As for the critique that the poll was "skewed" to downsize Republicans, CBS does weight their poll results, like most polling firms -- but they don't use political party affiliation, just other demographic criteria such as age, sex, race, and education. Here's how CBS explains  their methodology (emphasis original):
Do Our Respondents Look Like The American Public?
At the end of our surveys, we find sometimes that we have questioned too many people from one group or another. Older people, for example, tend to be at home to answer the phone more than younger people, so there is often a greater percentage of older people in our surveys than exists in the American public.
When that happens, we take great pains to adjust our data so that I [sic] accurately reflects the whole population. That process is called "weighting." We make sure that our final figures match U.S. Census Bureau breakdowns on age, sex, race, education, and region of the country. We also "weight" to adjust for the fact that people who share a phone with others have less chance to be contacted than people who live alone and have their own phones, and that households with more than one telephone number have more chances to be called than households with only one phone number.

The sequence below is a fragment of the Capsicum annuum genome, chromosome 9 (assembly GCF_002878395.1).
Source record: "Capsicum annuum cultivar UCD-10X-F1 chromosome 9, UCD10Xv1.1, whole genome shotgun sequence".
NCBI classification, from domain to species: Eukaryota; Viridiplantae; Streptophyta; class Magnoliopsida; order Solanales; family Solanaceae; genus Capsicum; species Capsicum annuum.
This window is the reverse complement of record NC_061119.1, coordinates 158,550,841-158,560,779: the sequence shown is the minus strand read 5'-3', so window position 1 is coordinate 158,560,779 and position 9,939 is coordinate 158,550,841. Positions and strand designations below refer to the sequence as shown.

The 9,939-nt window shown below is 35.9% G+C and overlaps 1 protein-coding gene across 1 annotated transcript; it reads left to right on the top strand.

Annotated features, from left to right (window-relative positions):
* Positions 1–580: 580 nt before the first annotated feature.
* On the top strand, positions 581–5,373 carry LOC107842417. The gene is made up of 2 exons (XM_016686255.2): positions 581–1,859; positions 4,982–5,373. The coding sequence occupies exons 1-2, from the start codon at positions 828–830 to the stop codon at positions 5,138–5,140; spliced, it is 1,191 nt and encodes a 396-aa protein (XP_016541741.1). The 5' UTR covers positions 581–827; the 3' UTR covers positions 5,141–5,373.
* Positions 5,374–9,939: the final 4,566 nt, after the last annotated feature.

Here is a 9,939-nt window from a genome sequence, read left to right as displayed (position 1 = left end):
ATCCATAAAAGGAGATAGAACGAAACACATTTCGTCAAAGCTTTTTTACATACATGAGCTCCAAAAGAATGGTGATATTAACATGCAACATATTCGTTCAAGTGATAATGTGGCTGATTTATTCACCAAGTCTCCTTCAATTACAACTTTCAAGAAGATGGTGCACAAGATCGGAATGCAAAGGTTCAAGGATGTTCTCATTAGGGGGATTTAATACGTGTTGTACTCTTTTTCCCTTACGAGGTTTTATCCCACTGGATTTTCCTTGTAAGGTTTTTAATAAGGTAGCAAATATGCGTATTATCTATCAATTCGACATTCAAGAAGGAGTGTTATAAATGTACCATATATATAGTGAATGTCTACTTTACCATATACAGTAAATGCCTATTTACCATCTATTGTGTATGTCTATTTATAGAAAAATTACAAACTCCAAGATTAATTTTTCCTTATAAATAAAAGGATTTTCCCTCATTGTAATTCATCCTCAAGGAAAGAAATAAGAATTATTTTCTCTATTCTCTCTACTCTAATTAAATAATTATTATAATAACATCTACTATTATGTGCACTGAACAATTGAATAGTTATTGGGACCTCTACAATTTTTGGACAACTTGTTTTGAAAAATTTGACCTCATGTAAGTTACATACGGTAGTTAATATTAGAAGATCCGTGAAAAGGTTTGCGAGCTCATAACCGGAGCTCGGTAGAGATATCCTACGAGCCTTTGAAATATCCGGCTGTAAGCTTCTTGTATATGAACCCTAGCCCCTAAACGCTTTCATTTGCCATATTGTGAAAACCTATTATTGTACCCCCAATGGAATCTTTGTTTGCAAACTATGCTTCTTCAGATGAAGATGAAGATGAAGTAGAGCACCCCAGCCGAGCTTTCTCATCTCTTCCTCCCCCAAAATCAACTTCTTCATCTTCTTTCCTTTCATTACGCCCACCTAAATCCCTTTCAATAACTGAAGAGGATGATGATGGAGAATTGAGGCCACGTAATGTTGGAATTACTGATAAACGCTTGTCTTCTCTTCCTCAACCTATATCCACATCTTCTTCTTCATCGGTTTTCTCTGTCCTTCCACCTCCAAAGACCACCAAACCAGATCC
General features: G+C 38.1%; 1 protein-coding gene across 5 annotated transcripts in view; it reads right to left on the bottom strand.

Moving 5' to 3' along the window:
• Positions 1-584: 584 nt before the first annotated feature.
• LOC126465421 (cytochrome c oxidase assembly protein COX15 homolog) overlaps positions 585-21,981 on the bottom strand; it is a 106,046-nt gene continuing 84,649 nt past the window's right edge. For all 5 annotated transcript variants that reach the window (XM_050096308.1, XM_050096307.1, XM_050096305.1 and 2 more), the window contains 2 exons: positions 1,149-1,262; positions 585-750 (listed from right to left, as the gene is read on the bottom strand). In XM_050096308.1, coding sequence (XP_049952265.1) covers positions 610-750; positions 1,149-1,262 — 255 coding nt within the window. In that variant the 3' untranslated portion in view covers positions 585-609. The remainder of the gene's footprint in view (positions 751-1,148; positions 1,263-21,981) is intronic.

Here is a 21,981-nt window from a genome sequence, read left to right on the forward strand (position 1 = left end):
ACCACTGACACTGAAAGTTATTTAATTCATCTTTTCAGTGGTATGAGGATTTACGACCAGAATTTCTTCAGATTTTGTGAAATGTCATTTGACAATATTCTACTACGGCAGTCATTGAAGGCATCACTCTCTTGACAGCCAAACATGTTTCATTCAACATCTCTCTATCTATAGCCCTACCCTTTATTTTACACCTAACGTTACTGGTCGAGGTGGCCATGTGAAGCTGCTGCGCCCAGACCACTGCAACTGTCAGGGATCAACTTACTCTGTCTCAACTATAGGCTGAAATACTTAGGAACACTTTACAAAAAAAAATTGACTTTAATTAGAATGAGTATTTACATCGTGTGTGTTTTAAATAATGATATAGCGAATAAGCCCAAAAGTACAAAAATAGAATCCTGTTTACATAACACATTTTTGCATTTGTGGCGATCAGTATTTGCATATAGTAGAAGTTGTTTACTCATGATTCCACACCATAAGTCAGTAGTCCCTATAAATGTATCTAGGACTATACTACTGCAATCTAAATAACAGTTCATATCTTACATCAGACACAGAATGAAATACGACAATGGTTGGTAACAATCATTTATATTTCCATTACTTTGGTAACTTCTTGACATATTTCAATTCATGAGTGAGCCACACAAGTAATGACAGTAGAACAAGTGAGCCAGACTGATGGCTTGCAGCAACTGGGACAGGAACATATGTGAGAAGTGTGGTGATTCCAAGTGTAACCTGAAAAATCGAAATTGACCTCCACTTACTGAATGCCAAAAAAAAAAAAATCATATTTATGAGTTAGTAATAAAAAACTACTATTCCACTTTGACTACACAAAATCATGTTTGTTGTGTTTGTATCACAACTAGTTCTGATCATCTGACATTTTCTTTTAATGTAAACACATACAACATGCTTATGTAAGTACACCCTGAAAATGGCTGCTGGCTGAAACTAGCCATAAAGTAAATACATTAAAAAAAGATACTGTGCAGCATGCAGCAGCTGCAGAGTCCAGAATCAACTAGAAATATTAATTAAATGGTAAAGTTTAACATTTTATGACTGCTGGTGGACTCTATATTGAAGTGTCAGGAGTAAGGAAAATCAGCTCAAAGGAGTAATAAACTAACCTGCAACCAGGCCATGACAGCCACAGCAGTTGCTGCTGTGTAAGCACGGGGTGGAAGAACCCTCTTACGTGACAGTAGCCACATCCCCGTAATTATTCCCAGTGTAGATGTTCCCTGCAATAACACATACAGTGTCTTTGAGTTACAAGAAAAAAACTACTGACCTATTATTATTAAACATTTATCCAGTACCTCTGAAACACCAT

So when we add up all the answers to our questions, we know that no one's opinion counts for more than it should. When you see one of our poll results on TV or in the newspaper, you know that it does not show the opinions of only one or two groups of Americans.
Sounds like the CBS poll might not be so skewed, after all.